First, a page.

In the 1980s, Corey Haim was my dream squeeze. Born in the same year as me, this vibrant, lispy, indelibly handsome star set the foundations of my (pre)teen American dream: picket fences, BMX bikes and slutty cheerleaders. Maybe it was his spikey hair? The way he spoke out of the side of his mouth? His perpetual sass? Whatever, his emergence as a genre star (LOST BOYS, WATCHERS etc) has left him lingering in my cinematic dreamscape long after his tragic demise. I still flock to Corey’s handful of horror movies, almost 40 years later, for a dose of nostalgic creature feature comfort.
Let’s be clear: SILVER BULLET isn’t a great werewolf movie. It’s not even a good one. Stephen King has written better, far less-familiar stories, tension never really builds and the werewolf effects have a well-cuddled Care Bear quality that makes you want to rub the creature’s belly for rainbow wishes. Things in its favour? Some cult-coddling one-liners (“… The guy gets wolfier”), Gary Busey turned up to 12 as alcoholic, womanising Uncle Red, Everett McGill’s demon preacher and THAT wheelchair (a suped-up mobility aid that defines “pimped”).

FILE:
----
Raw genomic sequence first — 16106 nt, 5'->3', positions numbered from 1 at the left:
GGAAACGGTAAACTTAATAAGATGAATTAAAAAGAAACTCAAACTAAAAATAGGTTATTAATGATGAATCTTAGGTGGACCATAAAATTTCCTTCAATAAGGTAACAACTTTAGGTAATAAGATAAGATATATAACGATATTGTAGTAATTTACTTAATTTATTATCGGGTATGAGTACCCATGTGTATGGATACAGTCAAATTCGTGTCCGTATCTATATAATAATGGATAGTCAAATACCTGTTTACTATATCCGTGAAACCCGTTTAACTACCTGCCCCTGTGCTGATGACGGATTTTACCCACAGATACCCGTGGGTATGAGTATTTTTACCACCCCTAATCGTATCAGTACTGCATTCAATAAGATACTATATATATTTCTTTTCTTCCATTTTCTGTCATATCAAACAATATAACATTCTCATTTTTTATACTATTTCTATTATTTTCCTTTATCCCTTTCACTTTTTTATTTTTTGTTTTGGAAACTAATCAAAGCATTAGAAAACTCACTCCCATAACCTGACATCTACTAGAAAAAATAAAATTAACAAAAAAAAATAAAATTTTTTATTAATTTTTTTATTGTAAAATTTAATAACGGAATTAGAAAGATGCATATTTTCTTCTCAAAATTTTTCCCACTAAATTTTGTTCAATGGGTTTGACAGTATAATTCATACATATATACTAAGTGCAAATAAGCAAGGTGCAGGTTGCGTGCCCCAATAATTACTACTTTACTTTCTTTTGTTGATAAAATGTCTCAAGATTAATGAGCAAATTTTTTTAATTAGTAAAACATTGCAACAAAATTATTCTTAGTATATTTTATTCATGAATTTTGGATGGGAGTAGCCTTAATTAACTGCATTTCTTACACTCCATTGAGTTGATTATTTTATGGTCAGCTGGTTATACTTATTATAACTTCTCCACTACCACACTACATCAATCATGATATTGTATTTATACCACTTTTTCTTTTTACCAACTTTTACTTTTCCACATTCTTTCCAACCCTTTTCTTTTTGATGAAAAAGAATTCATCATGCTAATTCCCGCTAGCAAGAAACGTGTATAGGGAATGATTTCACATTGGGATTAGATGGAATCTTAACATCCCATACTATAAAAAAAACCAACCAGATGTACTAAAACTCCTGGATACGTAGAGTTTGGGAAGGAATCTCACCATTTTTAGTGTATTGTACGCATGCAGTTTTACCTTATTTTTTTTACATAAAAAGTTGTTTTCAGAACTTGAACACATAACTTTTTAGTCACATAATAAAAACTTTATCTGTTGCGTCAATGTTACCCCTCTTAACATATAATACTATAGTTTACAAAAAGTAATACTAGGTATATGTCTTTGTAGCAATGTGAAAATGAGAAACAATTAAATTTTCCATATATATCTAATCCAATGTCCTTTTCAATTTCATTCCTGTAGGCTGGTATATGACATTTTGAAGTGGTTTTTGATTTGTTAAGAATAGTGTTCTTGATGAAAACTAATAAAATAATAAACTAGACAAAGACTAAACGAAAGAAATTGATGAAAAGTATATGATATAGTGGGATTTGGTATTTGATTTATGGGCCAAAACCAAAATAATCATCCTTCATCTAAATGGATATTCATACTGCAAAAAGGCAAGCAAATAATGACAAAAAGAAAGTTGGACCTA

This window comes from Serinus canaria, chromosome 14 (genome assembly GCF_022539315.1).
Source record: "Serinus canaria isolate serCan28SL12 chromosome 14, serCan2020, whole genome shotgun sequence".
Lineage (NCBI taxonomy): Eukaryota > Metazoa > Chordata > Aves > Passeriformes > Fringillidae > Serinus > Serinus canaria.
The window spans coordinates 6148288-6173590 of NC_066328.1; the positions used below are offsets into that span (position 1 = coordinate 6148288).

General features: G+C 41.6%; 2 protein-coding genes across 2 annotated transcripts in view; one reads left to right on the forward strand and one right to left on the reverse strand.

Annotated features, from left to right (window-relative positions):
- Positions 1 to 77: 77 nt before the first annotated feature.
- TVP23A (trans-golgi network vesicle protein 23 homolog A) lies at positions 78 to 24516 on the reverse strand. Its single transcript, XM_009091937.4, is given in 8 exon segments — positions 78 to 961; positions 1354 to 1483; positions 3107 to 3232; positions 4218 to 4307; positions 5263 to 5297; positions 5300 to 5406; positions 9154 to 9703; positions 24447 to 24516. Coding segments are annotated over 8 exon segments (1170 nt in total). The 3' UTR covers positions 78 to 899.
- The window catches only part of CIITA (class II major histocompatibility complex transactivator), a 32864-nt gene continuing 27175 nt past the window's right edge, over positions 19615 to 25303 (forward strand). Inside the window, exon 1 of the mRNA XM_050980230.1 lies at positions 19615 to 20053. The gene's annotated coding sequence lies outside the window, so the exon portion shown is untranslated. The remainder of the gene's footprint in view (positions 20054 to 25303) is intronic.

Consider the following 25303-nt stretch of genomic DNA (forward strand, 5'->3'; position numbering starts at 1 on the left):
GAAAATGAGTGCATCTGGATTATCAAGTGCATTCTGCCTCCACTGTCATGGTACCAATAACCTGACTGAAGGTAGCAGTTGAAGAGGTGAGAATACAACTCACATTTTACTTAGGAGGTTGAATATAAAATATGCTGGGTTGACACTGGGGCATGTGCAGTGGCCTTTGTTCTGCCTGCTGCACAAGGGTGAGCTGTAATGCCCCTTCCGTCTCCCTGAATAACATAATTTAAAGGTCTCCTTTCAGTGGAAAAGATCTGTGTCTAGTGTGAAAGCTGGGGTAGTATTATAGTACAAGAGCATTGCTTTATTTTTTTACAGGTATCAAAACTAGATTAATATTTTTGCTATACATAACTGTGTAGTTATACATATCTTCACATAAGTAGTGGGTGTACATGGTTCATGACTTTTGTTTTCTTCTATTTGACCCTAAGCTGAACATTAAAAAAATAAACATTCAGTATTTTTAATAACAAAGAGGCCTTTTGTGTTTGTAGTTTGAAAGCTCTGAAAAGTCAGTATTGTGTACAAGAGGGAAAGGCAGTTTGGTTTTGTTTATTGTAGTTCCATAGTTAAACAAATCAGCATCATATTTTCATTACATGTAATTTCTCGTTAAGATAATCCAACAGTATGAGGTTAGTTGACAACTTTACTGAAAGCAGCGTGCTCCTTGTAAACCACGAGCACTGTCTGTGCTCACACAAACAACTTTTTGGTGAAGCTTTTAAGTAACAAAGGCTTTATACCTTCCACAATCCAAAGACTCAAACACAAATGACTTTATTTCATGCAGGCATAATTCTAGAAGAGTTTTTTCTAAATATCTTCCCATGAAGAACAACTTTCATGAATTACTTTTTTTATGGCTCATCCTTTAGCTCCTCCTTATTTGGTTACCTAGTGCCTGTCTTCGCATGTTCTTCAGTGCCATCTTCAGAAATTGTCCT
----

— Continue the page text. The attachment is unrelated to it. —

SILVER BULLET works well as an aperitif for better monster movies or in a double-dip sharing platter with Haim’s other less-than-stellar horror adaptation, WATCHERS (this time of a Dean Koontz novel). But you’ll never stop me re-watching it long after I’ve grown tired of the grand-daddy of 1980s werewolf pics (you know the one… although, having said that, there could well be two…).
IN BRIEF: The werewolf FX have a well-cuddled Care Bear quality that makes you want to rub the creature’s belly for rainbow wishes.
STRAPLINE: “Part human. Part wolf. Total terror.”
An earlier version of this review was posted at radiantcircus.com.